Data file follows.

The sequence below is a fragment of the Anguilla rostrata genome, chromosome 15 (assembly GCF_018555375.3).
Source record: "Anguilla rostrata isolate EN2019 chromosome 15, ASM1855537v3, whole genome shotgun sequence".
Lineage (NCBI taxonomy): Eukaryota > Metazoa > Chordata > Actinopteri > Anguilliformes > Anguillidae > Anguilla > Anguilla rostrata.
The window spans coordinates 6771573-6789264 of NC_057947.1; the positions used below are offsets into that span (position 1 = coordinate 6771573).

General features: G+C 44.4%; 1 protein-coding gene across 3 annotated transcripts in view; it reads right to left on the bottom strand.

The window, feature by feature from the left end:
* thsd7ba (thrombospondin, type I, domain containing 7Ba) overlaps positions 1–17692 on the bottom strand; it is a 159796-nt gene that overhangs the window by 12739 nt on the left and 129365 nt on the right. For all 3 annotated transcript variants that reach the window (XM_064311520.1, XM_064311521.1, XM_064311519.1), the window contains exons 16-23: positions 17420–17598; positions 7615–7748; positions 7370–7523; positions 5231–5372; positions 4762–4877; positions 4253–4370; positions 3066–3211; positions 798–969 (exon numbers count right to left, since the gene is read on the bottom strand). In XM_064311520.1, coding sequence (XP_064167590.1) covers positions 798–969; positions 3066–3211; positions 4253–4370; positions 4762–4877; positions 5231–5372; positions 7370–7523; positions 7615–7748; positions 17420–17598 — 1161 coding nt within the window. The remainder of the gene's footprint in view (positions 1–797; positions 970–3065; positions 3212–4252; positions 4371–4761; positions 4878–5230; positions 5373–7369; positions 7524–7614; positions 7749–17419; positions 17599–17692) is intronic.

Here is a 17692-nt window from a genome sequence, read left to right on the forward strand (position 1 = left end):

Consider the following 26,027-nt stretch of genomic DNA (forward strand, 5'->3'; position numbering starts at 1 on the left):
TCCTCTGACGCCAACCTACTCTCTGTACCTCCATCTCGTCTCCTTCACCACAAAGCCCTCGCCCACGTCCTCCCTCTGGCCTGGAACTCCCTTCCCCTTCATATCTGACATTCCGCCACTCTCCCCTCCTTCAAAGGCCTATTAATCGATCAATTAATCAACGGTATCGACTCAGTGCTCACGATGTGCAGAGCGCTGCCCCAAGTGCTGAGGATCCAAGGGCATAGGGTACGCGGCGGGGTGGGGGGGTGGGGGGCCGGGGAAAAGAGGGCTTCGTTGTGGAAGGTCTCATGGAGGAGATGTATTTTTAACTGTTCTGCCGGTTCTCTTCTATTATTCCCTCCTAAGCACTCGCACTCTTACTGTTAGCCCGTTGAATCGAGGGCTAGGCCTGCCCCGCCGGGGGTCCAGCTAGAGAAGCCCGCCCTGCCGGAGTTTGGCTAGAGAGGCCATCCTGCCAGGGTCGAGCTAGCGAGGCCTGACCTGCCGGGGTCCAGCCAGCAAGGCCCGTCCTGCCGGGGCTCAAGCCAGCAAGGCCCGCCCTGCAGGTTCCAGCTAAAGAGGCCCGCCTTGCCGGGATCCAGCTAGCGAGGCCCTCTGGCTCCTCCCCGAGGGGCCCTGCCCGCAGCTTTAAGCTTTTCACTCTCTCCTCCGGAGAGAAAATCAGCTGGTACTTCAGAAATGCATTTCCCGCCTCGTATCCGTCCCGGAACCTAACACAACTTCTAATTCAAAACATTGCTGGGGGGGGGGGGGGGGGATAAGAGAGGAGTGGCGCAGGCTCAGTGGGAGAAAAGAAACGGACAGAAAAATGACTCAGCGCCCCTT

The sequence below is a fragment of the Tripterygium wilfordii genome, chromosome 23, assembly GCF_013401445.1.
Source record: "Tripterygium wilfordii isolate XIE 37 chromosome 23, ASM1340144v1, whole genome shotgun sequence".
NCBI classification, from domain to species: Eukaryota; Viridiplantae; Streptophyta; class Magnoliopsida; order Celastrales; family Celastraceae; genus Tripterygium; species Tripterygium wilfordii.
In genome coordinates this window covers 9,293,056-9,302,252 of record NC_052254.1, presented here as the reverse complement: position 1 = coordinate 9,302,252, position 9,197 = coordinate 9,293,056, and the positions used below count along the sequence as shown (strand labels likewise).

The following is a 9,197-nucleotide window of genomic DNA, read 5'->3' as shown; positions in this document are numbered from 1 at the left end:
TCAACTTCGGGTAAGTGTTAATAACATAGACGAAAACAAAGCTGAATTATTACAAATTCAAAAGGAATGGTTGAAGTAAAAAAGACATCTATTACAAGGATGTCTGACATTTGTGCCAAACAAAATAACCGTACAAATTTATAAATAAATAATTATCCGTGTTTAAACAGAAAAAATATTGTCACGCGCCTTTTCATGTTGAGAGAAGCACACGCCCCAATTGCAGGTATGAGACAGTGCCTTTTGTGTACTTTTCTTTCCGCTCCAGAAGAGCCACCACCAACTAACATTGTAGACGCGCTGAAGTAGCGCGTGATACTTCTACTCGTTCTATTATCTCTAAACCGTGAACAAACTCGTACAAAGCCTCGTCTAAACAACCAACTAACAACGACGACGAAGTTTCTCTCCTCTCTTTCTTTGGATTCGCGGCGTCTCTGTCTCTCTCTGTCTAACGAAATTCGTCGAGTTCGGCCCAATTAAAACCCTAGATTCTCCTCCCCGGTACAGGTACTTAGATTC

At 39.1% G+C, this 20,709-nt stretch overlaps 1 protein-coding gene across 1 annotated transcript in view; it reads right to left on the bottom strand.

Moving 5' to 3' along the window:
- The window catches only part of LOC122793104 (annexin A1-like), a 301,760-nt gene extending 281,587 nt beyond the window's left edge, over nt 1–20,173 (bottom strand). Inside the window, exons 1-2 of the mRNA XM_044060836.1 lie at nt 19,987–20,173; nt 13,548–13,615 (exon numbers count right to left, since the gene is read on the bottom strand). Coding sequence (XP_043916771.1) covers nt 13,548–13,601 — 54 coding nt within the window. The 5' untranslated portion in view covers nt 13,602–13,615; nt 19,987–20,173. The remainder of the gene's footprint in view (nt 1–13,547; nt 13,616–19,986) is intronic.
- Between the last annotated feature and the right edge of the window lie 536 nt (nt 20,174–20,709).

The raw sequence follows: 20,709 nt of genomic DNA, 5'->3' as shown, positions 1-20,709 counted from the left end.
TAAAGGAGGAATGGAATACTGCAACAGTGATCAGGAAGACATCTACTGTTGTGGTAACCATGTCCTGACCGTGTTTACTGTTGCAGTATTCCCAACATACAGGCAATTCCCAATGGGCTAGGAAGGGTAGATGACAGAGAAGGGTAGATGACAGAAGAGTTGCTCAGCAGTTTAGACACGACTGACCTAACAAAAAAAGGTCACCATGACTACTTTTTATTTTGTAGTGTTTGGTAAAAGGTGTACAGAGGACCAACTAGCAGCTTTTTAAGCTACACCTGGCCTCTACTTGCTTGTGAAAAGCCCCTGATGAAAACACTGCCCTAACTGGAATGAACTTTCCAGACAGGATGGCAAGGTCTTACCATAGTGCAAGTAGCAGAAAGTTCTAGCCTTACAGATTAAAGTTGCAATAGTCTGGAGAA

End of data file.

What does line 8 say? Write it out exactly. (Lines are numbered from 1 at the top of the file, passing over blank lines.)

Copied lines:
Here is a 17692-nt window from a genome sequence, read left to right on the forward strand (position 1 = left end):